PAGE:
The Linguistic Alchemy of the Gospel

by Cole Deike July 7, 2016

Words are complex, aren’t they? In our speech, much like golf, we hit the ball well only once every 18 holes. The rest of the time we find ourselves chasing the golf balls into sand traps and fish them out of streams. 

Sometimes words can be counterproductive; they fly in the exact opposite direction of where we point them. Ever say something intended as encouragement only to be received as discouragement? Sometimes words can elude measurability; we either say too many words or not enough. Ever give somebody the ministry of words when they needed the ministry of presence? 

By virtue of their complexity, I think we believe either one of two lies when it comes to word handling: (a) we either believe that good words are a substitute for a good life, or (b) we believe that a good life doesn’t need the supplement of good words. And the Bible speaks to both sides. 

If you fall under the first category, you and I sin on the same team. And here are the words I believe the Bible would have for this team: “If a brother or sister is poorly clothed and lacking in daily food, and one of you says to them, “Go in peace, be warmed and filled,” without giving them the things needed for the body, what good is that?” (James 2:15)

If words are so important to you that they become a substitute for life, you run the risk of being a hypocrite. A humiliating gap slowly opens up between what you say and what you do. 

If you err under the second category, your “voted most likely to…” caricature is a different one. Here are the words I believe the Bible would have for this team: “I tell you, on the day of judgment people will give account for every careless word they speak, for by your words you will be justified, and by your words you will be condemned.” (Matthew 12:36-37)

If words aren’t valuable enough to be even a good supplement to your life, you run the risk of being careless with your words. You justify false doctrine with your supposedly good works. You justify hurtful words by pointing to supposedly good deeds. 

During my couple of years teaching English, one teacher from my department had a quote hanging above the doorframe of his classroom. It read: “Words are deeds.” Now, that can be taken the wrong way and provoke this response from James: “What good is that?” But whenever I would pass by it, I generally found myself nodding in agreement and thinking it to mean that words are a good supplement to actions.

Words can sometimes be spoken with the force of deeds, can’t they? 

This is because grace, in part, is a linguistic category. It includes words. But before you click out of this window, permit me to explain. We almost always think of grace as an industrial category: as works done for us, and rightly so. We should be sure to give the industrial category of grace a front and center spotlight: the active obedience and substitution of Jesus is God’s dominant means of grace. God’s works are the heartbeat of substitutionary atonement.

But grace is not only works done for us; it’s also words spoken to us. 

We know this to be true relationally. In a relational context, words take on a sort of linguistic alchemy. Have you ever experienced this? Words spoken about us can sometimes become facts true about us. People sometimes refer to this phenomenon as “self-fulfilling prophecy,” but I think this label wrongly captures what power is at work.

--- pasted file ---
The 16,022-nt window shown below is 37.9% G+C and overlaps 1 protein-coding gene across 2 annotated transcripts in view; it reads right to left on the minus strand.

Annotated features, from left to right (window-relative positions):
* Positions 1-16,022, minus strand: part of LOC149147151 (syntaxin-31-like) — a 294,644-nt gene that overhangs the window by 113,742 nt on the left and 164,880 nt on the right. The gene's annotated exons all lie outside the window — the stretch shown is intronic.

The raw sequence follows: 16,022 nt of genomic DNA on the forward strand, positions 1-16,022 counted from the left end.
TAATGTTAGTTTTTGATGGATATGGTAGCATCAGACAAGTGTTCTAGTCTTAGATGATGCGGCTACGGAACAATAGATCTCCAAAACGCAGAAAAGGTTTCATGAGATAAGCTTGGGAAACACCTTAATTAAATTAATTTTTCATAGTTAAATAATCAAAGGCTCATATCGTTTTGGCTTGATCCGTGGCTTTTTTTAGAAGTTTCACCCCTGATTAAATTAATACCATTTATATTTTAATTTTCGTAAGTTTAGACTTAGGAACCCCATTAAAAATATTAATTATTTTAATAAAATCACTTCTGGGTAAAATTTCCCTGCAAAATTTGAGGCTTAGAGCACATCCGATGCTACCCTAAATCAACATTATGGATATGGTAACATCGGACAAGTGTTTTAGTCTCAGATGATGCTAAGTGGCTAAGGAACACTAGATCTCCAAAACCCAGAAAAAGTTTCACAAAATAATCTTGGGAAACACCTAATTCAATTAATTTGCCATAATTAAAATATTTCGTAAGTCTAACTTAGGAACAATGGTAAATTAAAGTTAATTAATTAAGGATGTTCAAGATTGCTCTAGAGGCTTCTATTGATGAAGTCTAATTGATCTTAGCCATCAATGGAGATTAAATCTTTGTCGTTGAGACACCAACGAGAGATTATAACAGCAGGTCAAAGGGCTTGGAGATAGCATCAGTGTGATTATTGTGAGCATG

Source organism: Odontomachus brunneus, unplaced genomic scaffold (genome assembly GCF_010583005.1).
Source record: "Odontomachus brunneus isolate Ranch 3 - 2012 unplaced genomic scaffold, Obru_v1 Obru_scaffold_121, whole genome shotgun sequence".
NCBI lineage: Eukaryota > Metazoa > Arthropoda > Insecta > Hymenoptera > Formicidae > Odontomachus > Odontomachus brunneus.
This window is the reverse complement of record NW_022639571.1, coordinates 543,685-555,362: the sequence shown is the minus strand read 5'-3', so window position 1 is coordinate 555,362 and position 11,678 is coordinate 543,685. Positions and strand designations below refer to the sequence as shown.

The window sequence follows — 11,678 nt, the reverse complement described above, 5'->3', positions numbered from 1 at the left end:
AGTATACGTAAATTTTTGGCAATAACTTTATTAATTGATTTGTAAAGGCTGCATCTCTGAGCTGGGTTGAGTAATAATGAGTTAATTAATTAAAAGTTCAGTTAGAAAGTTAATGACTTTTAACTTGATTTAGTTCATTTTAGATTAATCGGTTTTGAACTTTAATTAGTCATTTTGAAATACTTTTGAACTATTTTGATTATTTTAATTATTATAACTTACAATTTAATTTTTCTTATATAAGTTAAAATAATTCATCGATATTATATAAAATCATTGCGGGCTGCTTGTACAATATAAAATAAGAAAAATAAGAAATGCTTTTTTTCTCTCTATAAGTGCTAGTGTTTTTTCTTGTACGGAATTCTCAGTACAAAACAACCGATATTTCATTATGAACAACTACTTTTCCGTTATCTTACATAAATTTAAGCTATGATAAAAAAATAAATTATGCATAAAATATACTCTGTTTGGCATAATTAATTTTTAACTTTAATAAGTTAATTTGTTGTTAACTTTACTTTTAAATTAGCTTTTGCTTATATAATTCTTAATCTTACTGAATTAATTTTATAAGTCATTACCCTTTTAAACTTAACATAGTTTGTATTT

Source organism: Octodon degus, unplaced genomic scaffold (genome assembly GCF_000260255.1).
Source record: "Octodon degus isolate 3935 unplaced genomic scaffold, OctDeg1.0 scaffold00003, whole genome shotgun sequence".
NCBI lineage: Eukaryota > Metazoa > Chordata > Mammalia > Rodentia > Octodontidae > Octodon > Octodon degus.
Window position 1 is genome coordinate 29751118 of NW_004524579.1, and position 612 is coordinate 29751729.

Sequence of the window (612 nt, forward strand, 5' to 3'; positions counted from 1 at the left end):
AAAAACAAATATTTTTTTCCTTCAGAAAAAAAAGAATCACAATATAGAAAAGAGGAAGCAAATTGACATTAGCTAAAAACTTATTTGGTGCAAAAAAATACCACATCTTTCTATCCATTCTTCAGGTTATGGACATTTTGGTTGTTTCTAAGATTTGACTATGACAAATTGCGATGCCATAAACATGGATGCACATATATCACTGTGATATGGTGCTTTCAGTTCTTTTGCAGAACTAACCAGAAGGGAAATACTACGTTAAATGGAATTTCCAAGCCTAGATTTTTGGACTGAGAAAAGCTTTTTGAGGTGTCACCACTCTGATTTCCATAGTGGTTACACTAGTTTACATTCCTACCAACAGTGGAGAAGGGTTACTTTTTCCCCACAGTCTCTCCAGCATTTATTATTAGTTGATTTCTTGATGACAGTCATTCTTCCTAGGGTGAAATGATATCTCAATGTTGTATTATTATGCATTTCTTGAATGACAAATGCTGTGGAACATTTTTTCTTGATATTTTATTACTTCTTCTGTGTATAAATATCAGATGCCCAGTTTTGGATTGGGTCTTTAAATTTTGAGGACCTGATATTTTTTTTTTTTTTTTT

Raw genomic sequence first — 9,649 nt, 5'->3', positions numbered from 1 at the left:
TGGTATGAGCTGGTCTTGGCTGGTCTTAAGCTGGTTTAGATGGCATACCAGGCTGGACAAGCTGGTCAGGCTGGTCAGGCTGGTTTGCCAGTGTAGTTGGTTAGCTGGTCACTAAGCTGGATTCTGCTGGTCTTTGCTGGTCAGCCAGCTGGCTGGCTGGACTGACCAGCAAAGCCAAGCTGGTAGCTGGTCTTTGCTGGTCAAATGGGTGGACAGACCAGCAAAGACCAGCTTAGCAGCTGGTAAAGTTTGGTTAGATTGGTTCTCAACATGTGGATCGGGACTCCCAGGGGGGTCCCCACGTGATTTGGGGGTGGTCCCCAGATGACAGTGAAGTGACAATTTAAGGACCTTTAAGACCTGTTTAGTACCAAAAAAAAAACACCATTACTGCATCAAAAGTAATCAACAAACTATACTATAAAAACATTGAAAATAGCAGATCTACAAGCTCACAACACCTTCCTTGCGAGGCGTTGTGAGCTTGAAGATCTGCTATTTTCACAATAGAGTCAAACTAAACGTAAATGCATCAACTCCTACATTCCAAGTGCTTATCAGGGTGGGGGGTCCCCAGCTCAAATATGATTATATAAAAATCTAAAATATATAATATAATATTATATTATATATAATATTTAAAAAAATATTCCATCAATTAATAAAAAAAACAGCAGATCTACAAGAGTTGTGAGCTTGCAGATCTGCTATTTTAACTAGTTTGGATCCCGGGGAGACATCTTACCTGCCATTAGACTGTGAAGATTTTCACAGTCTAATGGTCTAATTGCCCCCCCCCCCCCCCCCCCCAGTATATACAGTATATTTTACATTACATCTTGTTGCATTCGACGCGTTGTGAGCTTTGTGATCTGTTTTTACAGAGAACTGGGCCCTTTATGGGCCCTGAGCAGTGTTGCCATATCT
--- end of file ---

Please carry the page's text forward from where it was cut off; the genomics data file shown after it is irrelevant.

When my wife (and let the reporter note that she has said this - several times) tells me I’m manly, it doesn’t matter to me that I’m only 5’7’’, 140lbs, and graduated with an English teaching degree. I feel manly! And the strange thing is I begin to slowly become more responsible, loving, and sacrificial.

Linguistic alchemy. 

Maybe you’re reading this article and you find the importance of words to be bad news. But I want to remind you, Christian loved by God, you are saved by the Word’s words. The fact that words are important is actually good news! The work that Jesus has accomplished for you is cemented by the words that Jesus has spoken to you. Have you ever thought of the gap between Jesus’ substitution and Jesus’ imputation to be filled with the solid concrete of Jesus’ words? 

Listen to these words: “For God, who said, “Let light shine out of darkness,” has shone in our hearts to give the light of the knowledge of the glory of God in the face of Jesus Christ” (2 Corinthians 4:6). The same way that Jesus had looked upon a formless darkness in Genesis is the same way Jesus looked upon your formless heart, and he spoke. And light shined! And he continues to speak to us, declaring us to be righteous with his words because of his works. 

James’ response notes a monumental difference between God’s words and our words: efficacy. Our words can be a good supplement, but our words aren’t quite deeds. But our failures as wordsmiths shouldn’t cause us to discount the importance of words, it should cause to look to the truer and better Wordsmith! Yes, when we walk by a brother or sister poorly clothed and say, “be warmed and filled” we leave them naked and hungry. The good news? When God walks by us while we’re poorly clothed and says, “be warmed and filled” we are warmed and filled! That’s the linguistic alchemy of the gospel.